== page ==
Imagine a conversation with your grandchildren in 25-odd years about the way cars used to be. They’ll look at you with incredulity as you explain how you’d pour 20 gallons of highly explosive liquid into a tank, which would then be fed into cylinders that would generate contained explosions. Then they’ll tut when you describe the stuff that came out of the tailpipe and what it meant for the environment.
There is absolutely no question that the future of personal transport is electric. The barriers to more widespread acceptance of electric vehicles (EVs) are falling dramatically every year. Although they’re expensive now, Bloomberg analysts reckon that by 2022, long-range electric cars won’t cost any more than their gas-powered cousins. The distance that an EV can travel on a charge is increasing, too, relieving the dreaded ‘range anxiety.’ BMW recently announced that its latest pure-electric i3 model, for example, can travel up to 195 miles on a charge, thanks to higher-density batteries.
The move by carmakers toward electric power is also about meeting ever-tougher emissions regulations. Simply put, most manufacturers need to introduce electric power, either with hybrids or pure-electric cars, to bring their average emissions down to hit government targets. Volkswagen learned this lesson the hard way in the wake of its colossally expensive emissions scandal last year, which involved clever software to cheat emissions tests (Volkswagen’s diesel emissions were much dirtier than official testing revealed).
Volkswagen’s humbled response to the scandal is the slightly dubious sounding ‘Together–Strategy 2025.’ While it might sound like one of the Democratic Party’s convention slogans, it is actually the biggest ‘change process’ in the company’s history. VW is throwing everything it has at electrification, promising more than 30 new EVs by 2025, with a massive sales target of 3 million cars a year. If you needed more evidence that EVs are set to become an unstoppable force on our roads, this is it.
EVs are no longer about being ‘greener that thou,’ either. The very best pure-electric cars offer a fantastically good driving experience—they’re very quick, super-silent and uncannily smooth. They also, crucially, emit no noxious exhaust (with the caveat that their ultimate ‘cleanliness’ also depends on how the power they use is generated; hydro and solar good, coal not so much).
As for hybrids—gas engines working in combination with electric motors to help reduce fuel consumption and emissions—you can buy one that’s as unassuming and vanilla as a Toyota Prius, or a thrilling supercar made by Porsche or Ferrari that will get you to 62 mph in less time than you can say ‘three seconds.’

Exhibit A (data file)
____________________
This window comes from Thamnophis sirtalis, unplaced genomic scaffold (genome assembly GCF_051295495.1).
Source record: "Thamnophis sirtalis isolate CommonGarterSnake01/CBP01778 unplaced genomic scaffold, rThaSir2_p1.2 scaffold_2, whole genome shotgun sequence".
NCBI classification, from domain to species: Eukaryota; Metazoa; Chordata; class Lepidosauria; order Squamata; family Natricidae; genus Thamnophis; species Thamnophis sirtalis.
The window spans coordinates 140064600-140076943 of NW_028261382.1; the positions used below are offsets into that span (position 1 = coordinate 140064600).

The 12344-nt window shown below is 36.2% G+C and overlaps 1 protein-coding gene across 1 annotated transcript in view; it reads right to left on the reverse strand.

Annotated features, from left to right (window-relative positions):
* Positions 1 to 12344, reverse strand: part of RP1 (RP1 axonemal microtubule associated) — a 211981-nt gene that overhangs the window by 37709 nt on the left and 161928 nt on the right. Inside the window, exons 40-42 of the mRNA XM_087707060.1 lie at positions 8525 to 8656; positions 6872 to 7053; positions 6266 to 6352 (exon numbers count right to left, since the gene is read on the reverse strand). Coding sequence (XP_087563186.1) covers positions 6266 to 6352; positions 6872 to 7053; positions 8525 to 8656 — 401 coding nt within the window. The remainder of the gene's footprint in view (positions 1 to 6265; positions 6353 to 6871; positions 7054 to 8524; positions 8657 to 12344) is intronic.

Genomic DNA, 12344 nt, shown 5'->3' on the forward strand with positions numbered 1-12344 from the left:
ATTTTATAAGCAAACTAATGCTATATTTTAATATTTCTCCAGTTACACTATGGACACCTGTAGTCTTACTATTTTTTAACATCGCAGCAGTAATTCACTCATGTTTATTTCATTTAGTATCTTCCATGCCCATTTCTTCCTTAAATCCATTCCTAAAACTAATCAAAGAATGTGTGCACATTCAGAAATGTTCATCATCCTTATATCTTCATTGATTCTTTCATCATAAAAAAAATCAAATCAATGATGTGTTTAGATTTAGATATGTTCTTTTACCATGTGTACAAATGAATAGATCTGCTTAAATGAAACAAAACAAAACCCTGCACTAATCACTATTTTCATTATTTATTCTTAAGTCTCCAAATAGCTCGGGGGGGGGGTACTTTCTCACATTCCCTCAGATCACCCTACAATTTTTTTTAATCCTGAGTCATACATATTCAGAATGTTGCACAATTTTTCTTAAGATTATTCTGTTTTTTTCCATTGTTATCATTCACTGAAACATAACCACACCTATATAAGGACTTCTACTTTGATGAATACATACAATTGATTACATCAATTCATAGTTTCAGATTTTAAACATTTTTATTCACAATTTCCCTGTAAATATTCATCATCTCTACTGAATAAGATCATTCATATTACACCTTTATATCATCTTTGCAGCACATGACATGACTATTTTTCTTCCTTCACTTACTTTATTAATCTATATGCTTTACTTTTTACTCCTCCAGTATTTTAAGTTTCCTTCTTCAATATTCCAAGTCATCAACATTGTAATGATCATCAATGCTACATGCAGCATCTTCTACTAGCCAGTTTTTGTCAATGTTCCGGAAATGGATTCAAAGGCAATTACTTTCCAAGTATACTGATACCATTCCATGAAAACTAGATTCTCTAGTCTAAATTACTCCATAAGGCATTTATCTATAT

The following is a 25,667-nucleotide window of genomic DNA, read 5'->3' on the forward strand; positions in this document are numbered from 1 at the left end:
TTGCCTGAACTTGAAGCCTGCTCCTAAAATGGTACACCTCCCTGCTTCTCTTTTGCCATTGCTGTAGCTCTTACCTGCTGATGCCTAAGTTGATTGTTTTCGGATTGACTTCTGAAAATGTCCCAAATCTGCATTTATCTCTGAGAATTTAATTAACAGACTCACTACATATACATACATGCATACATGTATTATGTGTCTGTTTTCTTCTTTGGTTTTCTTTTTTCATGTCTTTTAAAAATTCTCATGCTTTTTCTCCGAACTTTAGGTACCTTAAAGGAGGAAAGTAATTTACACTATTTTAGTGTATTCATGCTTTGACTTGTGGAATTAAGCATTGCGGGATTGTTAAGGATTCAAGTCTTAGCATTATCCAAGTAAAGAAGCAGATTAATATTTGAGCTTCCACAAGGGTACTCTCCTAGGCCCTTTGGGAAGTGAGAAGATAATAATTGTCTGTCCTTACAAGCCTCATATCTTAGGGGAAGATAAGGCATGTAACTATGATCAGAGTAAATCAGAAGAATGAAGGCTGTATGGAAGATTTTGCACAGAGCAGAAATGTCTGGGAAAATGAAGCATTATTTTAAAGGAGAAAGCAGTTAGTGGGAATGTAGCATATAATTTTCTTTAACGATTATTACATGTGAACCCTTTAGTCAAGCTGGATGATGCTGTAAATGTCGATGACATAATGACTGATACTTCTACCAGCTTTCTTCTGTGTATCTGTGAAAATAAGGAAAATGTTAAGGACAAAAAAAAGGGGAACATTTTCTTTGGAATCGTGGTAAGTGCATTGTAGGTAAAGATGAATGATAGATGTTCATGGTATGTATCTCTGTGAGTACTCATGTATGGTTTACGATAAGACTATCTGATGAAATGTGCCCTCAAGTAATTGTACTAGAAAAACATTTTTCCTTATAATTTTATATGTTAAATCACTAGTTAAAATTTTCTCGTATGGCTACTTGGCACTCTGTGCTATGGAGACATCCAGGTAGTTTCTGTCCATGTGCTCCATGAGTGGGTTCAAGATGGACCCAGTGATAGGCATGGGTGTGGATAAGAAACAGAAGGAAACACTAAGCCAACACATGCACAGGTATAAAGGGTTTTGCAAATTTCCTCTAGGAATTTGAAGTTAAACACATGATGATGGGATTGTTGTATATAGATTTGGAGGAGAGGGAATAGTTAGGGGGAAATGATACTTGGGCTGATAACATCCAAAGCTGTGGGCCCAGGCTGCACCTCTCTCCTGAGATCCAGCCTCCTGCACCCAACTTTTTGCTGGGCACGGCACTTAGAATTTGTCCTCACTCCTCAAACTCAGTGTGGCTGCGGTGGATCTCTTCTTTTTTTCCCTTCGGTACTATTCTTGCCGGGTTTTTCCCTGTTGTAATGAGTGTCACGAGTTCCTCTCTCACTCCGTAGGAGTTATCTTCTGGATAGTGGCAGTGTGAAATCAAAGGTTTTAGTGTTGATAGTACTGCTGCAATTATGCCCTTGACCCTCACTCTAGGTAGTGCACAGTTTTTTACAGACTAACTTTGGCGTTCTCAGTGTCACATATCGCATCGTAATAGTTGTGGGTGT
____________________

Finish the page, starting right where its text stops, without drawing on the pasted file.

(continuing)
The compelling case that electric cars offer to countries like China explains their fantastic rise in popularity there. China has typically struggled with poor air quality in its densely populated urban centers. So the government, which is desperate to reduce air pollution and its reliance on oil imports, offers dramatic subsidies for EV buyers. The Wall Street Journal reports that this has helped quadruple Chinese EV sales to 331,000 cars in 2015 compared with 2014.
And unlike the West, China doesn’t have a car culture that romanticizes the open road and the rumble of powerful V8s—cars are viewed mainly as a tool to get from A to B (or as a status symbol for the very wealthy). That attitude very much suits the rather utilitarian image of more mainstream EVs.
It is a hugely exciting time for EVs in China, a country with the world’s largest automobile market, larger even than that of the US. More people than ever can afford new cars, and the government is on track to see 5 million EVs on roads by 2020. The goal for China is also to be producing 1 million EVs a year by then.
And these numbers have not been lost on one of the most forward-looking, visionary EV industry players. Tesla’s CEO Elon Musk is reportedly negotiating a deal worth up to US$9 billion to build a factory in Shanghai to produce the company’s high-end EVs. There are already 19 Tesla outlets in China, and manufacturing the cars there would bring big import tax breaks for the company, making Teslas more affordable for the rising Chinese middle class.
Indeed, Shanghai is one of most progressive cities in China: in a clever ploy to encourage people to drive electric cars to the city’s two main airports, the government is installing 1,500 charging points (after all, it would be a real downer to get back from your holiday in the sun to find your battery flat). Even better, airport authorities are switching all of their ground support vehicles—hundreds of shuttle buses and aircraft tugs—to electric or hybrid power. And to make sure all those EVs are as clean as possible, the airport authority is installing solar energy panels.
Big changes are happening around the world, but this isn’t the first time that electric cars have challenged the dominance of gas power. In fact, electric cars enjoyed a golden age at the turn of the century—that’s 1900, not 2000, by the way. They were praised as ideal city cars where a big range doesn’t really matter, for their smoothness and quiet running, and for the fact that you didn’t have to use a crank handle to start them, or shift gears once up and running.
But as highway infrastructure improved—bigger distances could be easily covered—and gas-powered cars became easier to use, EVs went into dramatic decline, defeated mainly by limited range and high cost.
As both those challenges recede, this time around the face-off between gas and electric is going to have a rather different outcome. Your grandkids will approve.
Do you think your city is doing enough to accommodate more electric vehicles on the road? Tweet your thoughts with #momentumtravel.